Pumpkin Pecan Oat Scones with Maple-Almond Butter Glaze (gf, df, v)

Pumpkin Pecan Oat Scones with Maple-Almond Butter Glaze (gf, df, v)

I will preface this by saying I was not a scone person (before making these). I think I liked the idea of scones more than I actually liked scones — which I used to associate with being super dry, flaky, and not all that flavorful. If I was going to have something sweet, a scone was not going to be my first choice.

But the idea of scones…

Am I the only one who feels like when you’re eating a scone, you need to also be sipping coffee in one of those well-lit, white-washed “Instagram kitchens”, curled up in a chunky knit sweater with perfectly “I-didn’t-just-wake-up-like-this” hair? Or maybe you’re a fashionable upper-class woman who stops at the cafe every morning to sip espresso and eat a ~scone~ before work.

Scones are definitely the cool-girls of pastries.

I decided to give them a fair try, and tweaked and played with a few existing scone recipes to create this one — which is inspired by My New Roots and Cookie & Kate. My scone recipe is gluten- and dairy-free, as well as vegan. And I can confidently say it is the complete opposite of everything I used to hate about scones, plus everything I had hoped they would be.

These scones are crispy on the outside, but are wonderfully moist and soft on the inside. When you take a bite, you immediately get a great, creamy, pumpkin middle. The glaze, as well, is to-die-for, and I think a huge part of what makes this dish. I created my own glaze recipe from scratch, because I didn’t like that most scone glazes are primarily powdered sugar. Mine is refined-sugar-free, and just the right amount of sweetness. The trick is to pour the glaze over the scones while they’re only a few minutes out of the oven. They will soak it right up, and the glaze will fill every wonderful nook and crack in the scones.

Also – be generous. You’ll have excess glaze that will spill off the scones and onto the pan, but that’s ok. It lets the glaze seep into all sides of the scone, which makes it really delicious and fun to eat!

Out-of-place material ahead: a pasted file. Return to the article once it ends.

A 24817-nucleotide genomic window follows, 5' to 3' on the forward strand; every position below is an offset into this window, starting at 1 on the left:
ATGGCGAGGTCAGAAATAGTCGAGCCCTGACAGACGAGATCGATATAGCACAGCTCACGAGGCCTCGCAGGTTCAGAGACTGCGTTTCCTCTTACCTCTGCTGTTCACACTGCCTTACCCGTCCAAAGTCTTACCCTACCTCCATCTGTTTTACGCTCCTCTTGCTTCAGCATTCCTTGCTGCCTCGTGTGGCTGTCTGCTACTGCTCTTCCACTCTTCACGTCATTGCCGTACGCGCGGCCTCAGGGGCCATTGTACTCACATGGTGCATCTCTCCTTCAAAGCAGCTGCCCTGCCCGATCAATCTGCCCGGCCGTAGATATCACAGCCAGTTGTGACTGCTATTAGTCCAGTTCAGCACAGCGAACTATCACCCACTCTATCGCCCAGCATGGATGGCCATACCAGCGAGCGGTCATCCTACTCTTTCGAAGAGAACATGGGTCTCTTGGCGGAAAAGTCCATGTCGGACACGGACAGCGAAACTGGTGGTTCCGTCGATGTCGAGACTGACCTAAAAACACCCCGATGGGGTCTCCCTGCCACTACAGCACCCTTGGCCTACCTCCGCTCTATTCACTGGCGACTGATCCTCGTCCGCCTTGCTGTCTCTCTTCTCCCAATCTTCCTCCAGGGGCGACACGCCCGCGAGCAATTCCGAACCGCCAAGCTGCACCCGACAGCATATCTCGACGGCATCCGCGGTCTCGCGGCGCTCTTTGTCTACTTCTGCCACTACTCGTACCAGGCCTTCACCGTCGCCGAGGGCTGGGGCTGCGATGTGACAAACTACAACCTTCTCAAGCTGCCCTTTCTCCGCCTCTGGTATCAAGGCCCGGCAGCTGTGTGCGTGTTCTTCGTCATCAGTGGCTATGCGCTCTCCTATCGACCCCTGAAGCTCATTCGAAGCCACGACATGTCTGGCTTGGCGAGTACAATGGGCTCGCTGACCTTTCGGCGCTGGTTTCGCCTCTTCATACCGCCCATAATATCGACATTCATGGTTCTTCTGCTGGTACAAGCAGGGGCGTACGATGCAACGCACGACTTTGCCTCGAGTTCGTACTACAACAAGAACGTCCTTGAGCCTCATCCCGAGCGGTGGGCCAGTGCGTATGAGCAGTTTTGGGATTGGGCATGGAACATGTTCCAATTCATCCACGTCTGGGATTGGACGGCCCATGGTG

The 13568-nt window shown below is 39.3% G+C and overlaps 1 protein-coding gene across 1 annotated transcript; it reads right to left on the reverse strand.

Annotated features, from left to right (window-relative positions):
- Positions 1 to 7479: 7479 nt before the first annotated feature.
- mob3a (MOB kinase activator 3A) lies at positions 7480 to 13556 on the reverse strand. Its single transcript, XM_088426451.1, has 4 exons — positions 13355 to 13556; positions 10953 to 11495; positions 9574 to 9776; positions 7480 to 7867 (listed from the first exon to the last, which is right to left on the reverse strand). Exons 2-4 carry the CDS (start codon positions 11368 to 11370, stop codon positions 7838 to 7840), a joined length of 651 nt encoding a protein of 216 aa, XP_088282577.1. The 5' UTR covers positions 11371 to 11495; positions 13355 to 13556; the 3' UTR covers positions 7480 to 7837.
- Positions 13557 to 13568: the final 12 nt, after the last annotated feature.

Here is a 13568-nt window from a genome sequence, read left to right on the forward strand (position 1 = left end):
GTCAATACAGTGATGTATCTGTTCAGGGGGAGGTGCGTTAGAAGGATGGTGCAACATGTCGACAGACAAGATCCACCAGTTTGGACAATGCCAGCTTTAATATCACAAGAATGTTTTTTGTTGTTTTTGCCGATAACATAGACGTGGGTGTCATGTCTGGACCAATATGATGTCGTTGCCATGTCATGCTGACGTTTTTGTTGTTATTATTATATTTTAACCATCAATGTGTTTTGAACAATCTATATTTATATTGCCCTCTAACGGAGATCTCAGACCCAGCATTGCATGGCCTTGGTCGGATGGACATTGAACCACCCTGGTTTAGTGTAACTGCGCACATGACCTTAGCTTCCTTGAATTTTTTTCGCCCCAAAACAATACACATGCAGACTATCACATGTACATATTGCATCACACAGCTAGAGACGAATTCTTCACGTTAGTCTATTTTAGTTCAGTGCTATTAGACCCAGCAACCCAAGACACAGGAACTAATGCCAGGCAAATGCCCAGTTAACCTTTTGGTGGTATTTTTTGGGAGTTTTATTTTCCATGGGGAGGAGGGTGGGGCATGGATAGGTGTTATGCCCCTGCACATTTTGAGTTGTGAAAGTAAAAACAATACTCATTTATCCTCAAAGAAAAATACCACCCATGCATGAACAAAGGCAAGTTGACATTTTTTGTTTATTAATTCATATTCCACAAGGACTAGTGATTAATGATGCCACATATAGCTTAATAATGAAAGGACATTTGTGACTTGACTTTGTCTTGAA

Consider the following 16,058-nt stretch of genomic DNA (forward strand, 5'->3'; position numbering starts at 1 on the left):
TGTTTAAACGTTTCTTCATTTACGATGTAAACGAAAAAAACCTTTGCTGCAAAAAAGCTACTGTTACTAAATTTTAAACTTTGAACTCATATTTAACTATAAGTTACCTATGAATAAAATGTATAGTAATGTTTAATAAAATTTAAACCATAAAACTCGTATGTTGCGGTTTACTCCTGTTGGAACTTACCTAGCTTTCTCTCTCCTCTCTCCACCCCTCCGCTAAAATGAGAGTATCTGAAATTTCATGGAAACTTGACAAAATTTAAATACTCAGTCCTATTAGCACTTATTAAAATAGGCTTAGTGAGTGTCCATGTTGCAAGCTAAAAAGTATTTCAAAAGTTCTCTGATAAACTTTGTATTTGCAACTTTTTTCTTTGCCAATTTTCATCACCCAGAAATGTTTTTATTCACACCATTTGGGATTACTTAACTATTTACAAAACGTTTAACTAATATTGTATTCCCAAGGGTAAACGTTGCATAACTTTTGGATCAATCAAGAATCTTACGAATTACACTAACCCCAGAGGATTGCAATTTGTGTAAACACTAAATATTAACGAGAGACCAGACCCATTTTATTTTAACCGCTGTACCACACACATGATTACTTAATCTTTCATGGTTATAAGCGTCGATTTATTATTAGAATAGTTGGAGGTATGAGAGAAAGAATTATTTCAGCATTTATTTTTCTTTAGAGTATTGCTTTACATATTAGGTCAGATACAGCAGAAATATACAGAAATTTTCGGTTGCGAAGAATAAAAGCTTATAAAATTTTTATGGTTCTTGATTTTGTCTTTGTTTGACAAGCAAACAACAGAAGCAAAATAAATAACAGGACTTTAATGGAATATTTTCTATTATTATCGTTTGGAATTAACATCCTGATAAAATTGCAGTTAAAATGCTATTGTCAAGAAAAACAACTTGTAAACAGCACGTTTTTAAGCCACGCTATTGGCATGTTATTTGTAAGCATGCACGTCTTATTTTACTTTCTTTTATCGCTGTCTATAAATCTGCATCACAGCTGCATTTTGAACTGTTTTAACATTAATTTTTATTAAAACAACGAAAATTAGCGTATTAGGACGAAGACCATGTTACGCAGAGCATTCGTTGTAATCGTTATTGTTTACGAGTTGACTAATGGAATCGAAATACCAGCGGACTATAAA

Pumpkin Pecan Oat Scones

  • 1 cup raw pecans
  • 2 cups oat flour
  • 1 tbsp. baking powder
  • ¼ cup coconut sugar
  • 1 tbsp. cinnamon
  • ½ tsp. ginger
  • ¼ tsp. nutmeg
  • ¼ tsp. cloves
  • ½ teaspoon salt
  • ⅓ cup solid coconut oil
  • ¾ cup pumpkin puree
  • ¼ cup unsweetened almond milk
  • ½ teaspoon vanilla extract

Maple-Almond Butter Glaze

  • 1/4 cup natural almond butter (drippy is best)
  • 1/4 cup real maple syrup
  • 2 tbsp. unsweetened almond milk
  • 1 tsp. vanilla

Instructions:

  1. Preheat your oven to 425º F.
  2. Line a baking sheet with parchment paper, spread your 1 cup of pecans on top, and toast in the oven for 3-5 minutes. Keep a careful eye on them, as nuts do burn quickly. Once slightly cooled, chop the nuts into fine pieces.
  3. In a large mixing bowl, combine the oat flour, 3/4 of the chopped nuts, baking powder, coconut sugar, and spices. Whisk together.
  4. Next, use either a pastry cutter or a fork to “cut” your solid coconut oil into your dry ingredients. Mix well.
  5. Stir in your pumpkin puree, almond milk, and vanilla extract. It should take a while to get everything incorporated, and your dough should be fairly dense and stiff. Don’t be afraid to use your hands to knead the last bits of the dough together.
  6. Form your dough into a circle that is about an inch tall all the way around. Cut into 8 even slices (like a pizza), and then place on your parchment-lined baking sheet.
  7. Bake for 15-17 minutes, or until lightly browned on the outside.
  8. While the scones are in the oven, prepare your glaze by whisking all ingredients in a small mixing bowl.
  9. After you take the scones out of the oven, let them cool for a few minutes, and then generously pour your glaze on top. Really let the glaze seep into all sides and cracks of the scone. While the glaze is still wet, sprinkle your remaining pecan pieces on top.